Jesus Christ, the Son of God, had neither wife nor children. But he did have brothers, sisters, nieces, and nephews. Have you ever wondered what happened to his family, the descendants of Joseph and Mary? They are not entirely lost to history. His brothers, James and Judas, after initially rejecting his ministry, were converted, became leaders in the early church, and wrote the New Testament epistles that bear their names—James and Jude.
But there’s more.
On September 13, 81 the Roman emperor Titus died at age 40 after a two-year reign. He was replaced by his brother, Titus Flavius Domitianus, 29, who reigned until 96 as Domitian. As a youth, Domitian was handsome and tall and modest. In later years he developed a protruding belly, spindle legs, and a bald head (though he had written a book, On the Care of the Hair).
The historian Pliny described Domitian as the beast from hell who sat in its den, licking blood. He relished sadistic cruelty. He caught flies just so he could stab them with his knife and entertained himself with gladiatorial fights between women and dwarfs.
He was the first Roman emperor to title himself God the Lord, and insisted others cheer him with the phrases Lord of the earth! Invincible! Glory! Thou Alone! The Jews and Christians refused to utter such blasphemy and were targeted for intense persecution.
Eusebius, Bishop of Caesarea, the “Father of Church History,” cites Hegesippus, a church historian from the second century, as saying that among the oppressed were the great-grandsons of Joseph and Mary: Domitian brought from Palestine to Rome two kinsmen of Jesus, grandsons of Judas, the brother of the Lord, but seeing their poverty and rustic simplicity, and hearing their explanation of the kingdom of Christ as not earthly, but heavenly, to be established by the Lord at the end of the world, when he should come to judge the quick and the dead, he let them go.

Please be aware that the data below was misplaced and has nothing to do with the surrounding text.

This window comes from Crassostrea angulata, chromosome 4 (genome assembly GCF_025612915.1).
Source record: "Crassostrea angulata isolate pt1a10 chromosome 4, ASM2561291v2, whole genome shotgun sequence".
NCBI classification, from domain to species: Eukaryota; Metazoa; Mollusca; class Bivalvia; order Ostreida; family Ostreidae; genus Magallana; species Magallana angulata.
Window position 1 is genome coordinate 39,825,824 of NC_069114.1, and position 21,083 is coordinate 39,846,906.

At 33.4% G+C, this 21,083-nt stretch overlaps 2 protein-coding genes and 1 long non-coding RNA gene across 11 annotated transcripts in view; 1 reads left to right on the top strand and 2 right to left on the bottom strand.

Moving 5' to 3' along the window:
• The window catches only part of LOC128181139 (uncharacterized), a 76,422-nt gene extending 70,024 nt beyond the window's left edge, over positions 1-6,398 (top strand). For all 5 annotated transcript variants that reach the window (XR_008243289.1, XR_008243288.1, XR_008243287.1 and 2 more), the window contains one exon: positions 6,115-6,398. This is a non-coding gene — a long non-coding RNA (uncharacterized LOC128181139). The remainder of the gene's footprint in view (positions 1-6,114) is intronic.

He taught in their meeting place, and the people were so amazed that they asked, “Where does he get all this wisdom and the power to work these miracles? Isn’t he the son of the carpenter? Isn’t Mary his mother, and aren’t James, Joseph, Simon, and Judas his brothers? Don’t his sisters still live here in our town?” (Matthew 13:54b-56a)
Robert J. Morgan, On This Day : 265 Amazing and Inspiring Stories About Saints, Martyrs & Heroes, electronic ed. (Nashville: Thomas Nelson Publishers, 2000, c1997). Sept. 13.
ALSO ON THIS DAY
1818 – The foundation stone of a chapel at Windsor, New South Wales, is laid by Methodist missionary Samuel Leigh. This chapel will be one of thirteen preaching places in a circuit he established.
1984 – Adano Andrew Tuye began studies at the All Nations Christian College in England. He was the first person from Kenya’s nomadic tribes to become a bishop in the Anglican Church and translated the entire Bible into the Borana/Oromo language.
1988 – Catholic mass is allowed, in Qatar, for the first time since Islam conquered the region in the seventh century. Public worship by five other Christian denominations were also authorized in Qatar.